by Daniela Costa
March: Jorge Díaz Cintas
Jorge Díaz Cintas needs no introduction. He’s a renowned author in the AVT field, and I talked with him about his new book, Subtitling: Concepts and Practices. Jorge told us how this book was born and what it took to make it happen. The book contains exercises and access to software like Ooona and Wincaps, and it’s a perfect combination of reading and technology. We discussed the role of technology and how working in the cloud helps companies provide their services faster, but also how it can make language professionals feel disconnected from their peers since everything is more automated. Jorge thinks there’s room for improvement and now that technology plays such a vital role in the translation process we’ll see more changes in the near future. We also addressed the differences between Ooona Pro and Ooona Create, and how these two versions of the software are useful in different stages of audiovisual translation.
We then moved on to discuss the role of machine or assisted translation in subtitling. Jorge believes that “there’s some mileage to go with some of the technology.” He concluded that machine translation is still experimental and is made available to translators as an alternative that can be used or not, depending on your specific needs.
Another interesting topic was the growing trend to translate foreign content using English as a pivot language and how template creators should be experienced translators who understand the nuances of the original language because, as Jorge puts it, “it does require a flair for the language”.
Jorge also told us about the Ooona Pool, a directory or platform where language professionals can register and companies can seek the talent they need.
April: Chris Fetner
Chris Fetner is the managing director of the Entertainment Globalization Association. This new initiative advocates for specific actors in the industry, including translators.
The association is focused on education, advocacy, standardization, and outreach, and brings together all stakeholders in the audiovisual industry. Chris talked about membership and stressed the fact that you don’t have to be a seasoned translator to join the organization. In fact, there’s an interesting fellowship program aimed at people who are newer in their careers, with 5 to 10 years of experience.
The most interesting feature is that fellows travel to EGA headquarters in Los Angeles and have meetings with the Hollywood creative community. As Chris said, “All of the translators are basically rewriting scripts. So wouldn’t it be great if they could be a little bit more connected to the original version writers?”
Chris also stressed the fact that filmmakers should be more aware of the localization process, and that that’s one of the association’s goals. He described it beautifully: “localization is an extension of their art.”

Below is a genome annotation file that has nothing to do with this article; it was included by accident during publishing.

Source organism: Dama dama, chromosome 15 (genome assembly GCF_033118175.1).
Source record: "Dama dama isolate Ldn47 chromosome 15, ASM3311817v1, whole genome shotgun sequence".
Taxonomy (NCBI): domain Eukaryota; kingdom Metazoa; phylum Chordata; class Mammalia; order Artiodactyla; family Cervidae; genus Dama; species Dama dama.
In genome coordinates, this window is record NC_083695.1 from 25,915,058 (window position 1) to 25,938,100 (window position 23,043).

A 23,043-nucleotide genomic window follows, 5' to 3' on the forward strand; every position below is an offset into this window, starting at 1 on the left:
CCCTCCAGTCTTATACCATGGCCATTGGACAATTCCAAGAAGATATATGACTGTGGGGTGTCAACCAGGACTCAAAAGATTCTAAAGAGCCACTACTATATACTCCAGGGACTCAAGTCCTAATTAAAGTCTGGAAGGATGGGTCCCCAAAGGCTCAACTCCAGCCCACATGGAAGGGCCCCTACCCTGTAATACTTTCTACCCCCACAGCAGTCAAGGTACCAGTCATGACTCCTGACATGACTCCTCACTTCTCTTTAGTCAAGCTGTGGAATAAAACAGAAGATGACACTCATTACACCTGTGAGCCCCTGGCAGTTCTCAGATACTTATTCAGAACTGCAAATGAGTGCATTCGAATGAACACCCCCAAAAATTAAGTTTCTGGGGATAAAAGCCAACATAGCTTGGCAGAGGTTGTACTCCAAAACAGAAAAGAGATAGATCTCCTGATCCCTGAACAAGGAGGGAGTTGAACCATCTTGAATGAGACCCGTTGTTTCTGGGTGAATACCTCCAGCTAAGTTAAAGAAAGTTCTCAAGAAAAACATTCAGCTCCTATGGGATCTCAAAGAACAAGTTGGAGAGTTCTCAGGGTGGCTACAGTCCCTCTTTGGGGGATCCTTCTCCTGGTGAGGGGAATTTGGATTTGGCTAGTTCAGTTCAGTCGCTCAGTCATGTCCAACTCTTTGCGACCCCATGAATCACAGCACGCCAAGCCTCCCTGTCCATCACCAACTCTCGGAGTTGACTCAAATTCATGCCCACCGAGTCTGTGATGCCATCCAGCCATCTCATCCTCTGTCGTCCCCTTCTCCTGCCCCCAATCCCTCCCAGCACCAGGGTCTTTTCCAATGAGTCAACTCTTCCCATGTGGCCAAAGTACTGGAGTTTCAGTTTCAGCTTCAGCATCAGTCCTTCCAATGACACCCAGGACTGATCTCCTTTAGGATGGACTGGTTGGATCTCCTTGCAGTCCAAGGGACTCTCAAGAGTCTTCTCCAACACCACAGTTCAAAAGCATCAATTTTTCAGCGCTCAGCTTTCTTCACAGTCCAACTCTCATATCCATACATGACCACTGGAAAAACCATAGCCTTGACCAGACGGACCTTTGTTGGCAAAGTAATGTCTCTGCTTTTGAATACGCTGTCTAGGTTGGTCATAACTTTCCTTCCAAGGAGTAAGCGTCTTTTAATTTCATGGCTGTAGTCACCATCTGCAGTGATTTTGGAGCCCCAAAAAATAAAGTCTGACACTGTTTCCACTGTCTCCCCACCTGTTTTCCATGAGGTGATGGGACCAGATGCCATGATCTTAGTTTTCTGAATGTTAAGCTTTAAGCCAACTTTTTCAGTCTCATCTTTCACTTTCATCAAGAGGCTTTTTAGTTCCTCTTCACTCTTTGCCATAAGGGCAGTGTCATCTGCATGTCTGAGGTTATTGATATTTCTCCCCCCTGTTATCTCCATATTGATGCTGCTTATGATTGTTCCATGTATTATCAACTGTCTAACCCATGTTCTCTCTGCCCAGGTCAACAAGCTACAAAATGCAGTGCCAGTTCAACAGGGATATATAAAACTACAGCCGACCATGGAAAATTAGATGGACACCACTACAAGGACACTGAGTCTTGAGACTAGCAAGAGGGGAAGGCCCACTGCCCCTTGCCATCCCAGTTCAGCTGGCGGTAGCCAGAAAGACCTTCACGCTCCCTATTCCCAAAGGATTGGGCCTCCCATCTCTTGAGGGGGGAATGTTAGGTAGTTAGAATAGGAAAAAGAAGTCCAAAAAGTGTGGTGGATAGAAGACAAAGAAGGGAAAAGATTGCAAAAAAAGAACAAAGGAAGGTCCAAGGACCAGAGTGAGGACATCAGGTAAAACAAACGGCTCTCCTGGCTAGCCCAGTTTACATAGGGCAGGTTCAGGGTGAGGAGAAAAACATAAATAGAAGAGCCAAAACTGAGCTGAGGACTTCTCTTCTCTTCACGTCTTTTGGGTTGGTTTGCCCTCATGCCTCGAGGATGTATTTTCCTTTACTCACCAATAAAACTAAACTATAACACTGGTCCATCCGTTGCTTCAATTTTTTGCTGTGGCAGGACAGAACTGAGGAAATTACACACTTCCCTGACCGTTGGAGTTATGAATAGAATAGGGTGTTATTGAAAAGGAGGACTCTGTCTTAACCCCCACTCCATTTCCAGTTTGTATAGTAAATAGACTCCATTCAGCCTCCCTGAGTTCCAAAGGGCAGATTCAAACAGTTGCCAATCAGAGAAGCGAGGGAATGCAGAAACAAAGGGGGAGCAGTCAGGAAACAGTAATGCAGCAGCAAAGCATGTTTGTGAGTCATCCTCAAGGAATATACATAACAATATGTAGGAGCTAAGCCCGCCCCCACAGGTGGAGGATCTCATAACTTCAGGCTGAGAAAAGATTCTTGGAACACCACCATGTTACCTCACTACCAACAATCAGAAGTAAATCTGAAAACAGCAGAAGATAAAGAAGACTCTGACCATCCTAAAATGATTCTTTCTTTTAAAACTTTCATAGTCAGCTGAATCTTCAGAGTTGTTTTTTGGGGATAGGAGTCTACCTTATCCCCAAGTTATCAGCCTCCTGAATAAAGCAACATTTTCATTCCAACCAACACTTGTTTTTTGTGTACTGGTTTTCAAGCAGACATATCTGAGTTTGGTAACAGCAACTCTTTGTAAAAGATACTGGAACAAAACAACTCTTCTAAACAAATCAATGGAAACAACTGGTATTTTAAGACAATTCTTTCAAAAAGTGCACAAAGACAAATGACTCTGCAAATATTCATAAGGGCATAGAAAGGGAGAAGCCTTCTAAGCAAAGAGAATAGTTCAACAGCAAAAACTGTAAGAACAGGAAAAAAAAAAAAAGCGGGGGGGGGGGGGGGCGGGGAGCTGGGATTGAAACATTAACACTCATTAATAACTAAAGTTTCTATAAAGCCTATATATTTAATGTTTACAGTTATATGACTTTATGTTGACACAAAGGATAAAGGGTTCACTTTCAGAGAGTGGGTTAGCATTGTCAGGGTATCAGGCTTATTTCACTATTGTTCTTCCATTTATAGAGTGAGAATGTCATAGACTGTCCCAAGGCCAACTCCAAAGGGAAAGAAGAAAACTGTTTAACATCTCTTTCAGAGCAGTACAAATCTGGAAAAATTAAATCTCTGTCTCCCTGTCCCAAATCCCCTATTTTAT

EGA also features a directory of companies and individual members, and job opportunities are posted on the Association’s website.
Last but not least, Chris told us about a licensing program, which started with a short film entitled Spirits of Greenwood Cemetery. He told us about how this idea was brought to life and their plans to licence more films in the future.
May: Kate Edwards
Kate Edwards is an experienced geographer and cartographer who introduced us to the world of culturalization. She told us about her beginnings and how she started working for Microsoft as a cartographer for the Encarta encyclopedia.
There she was able to explore culturalization, focused not only on language as a way of communication but also on symbols, colors, gestures, icons, etc.
As she explained it, “localization is a subset of culturalization” and “culturalization digs deeper not only to language but also to symbols, color usage, design and the use of themes.”
After leaving Microsoft, Kate founded her own company, Geogrify, which provides consulting services for the videogame and software industry.
Kate has worked on AAA video games and gave us very illustrative examples of how a simple gesture, a set of words or an image may be offensive in other cultures. We discussed the use of religion, even fictional ones, and how sensitive issues should be addressed to make content available in different markets.
We also talked about the role of the International Game Developers Association, which Kate chaired from 2012 to 2017, and how she created the Localization Special Interest Group, where localization stakeholders meet and share their experiences and concerns.
Kate’s stories about culturalization errors and their impact on different markets are fascinating, and this opened our eyes to the importance of cultural elements in audiovisual materials.
All in all, we had a great time with these three guests and there’s much more to come, so stay tuned for our next IG lives.
To watch these interviews in full, follow the Division’s Instagram account, @ata_avdivision, and watch them on IGTV or go to our dedicated page to access direct links to each interview. See you next time!